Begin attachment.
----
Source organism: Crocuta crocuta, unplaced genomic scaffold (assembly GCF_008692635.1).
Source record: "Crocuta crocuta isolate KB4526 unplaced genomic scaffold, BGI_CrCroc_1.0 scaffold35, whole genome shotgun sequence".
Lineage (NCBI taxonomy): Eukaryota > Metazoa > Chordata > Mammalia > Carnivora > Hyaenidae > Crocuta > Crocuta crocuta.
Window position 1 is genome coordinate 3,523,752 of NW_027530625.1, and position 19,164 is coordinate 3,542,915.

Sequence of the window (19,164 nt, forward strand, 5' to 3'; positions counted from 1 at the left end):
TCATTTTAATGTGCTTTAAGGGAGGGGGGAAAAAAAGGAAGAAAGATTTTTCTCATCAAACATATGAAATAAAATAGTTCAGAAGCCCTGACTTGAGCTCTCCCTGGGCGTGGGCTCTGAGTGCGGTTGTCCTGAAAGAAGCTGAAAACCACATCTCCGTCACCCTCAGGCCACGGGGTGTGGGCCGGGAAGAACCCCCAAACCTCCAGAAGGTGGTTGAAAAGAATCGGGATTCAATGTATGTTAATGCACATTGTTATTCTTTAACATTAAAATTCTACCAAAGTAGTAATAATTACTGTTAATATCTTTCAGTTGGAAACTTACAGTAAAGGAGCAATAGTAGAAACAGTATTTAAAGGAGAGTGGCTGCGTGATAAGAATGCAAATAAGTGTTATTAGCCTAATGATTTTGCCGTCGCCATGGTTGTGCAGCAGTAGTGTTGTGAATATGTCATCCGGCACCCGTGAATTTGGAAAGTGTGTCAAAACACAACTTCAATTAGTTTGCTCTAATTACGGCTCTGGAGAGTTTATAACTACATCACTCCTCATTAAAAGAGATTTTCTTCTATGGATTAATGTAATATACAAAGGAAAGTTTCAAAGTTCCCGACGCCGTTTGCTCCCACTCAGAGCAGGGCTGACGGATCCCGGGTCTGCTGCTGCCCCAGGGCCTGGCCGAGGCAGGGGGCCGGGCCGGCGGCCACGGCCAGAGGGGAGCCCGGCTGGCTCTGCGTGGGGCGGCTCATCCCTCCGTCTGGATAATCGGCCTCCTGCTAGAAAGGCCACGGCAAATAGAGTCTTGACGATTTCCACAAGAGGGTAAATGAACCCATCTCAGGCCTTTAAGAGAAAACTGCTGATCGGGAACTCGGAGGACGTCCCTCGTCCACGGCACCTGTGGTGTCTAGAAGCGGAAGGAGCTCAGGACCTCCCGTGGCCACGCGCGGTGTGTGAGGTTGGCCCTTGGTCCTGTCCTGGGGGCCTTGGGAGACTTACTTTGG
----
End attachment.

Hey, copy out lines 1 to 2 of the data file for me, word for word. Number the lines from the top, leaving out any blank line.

Source organism: Crocuta crocuta, unplaced genomic scaffold (assembly GCF_008692635.1).
Source record: "Crocuta crocuta isolate KB4526 unplaced genomic scaffold, BGI_CrCroc_1.0 scaffold35, whole genome shotgun sequence".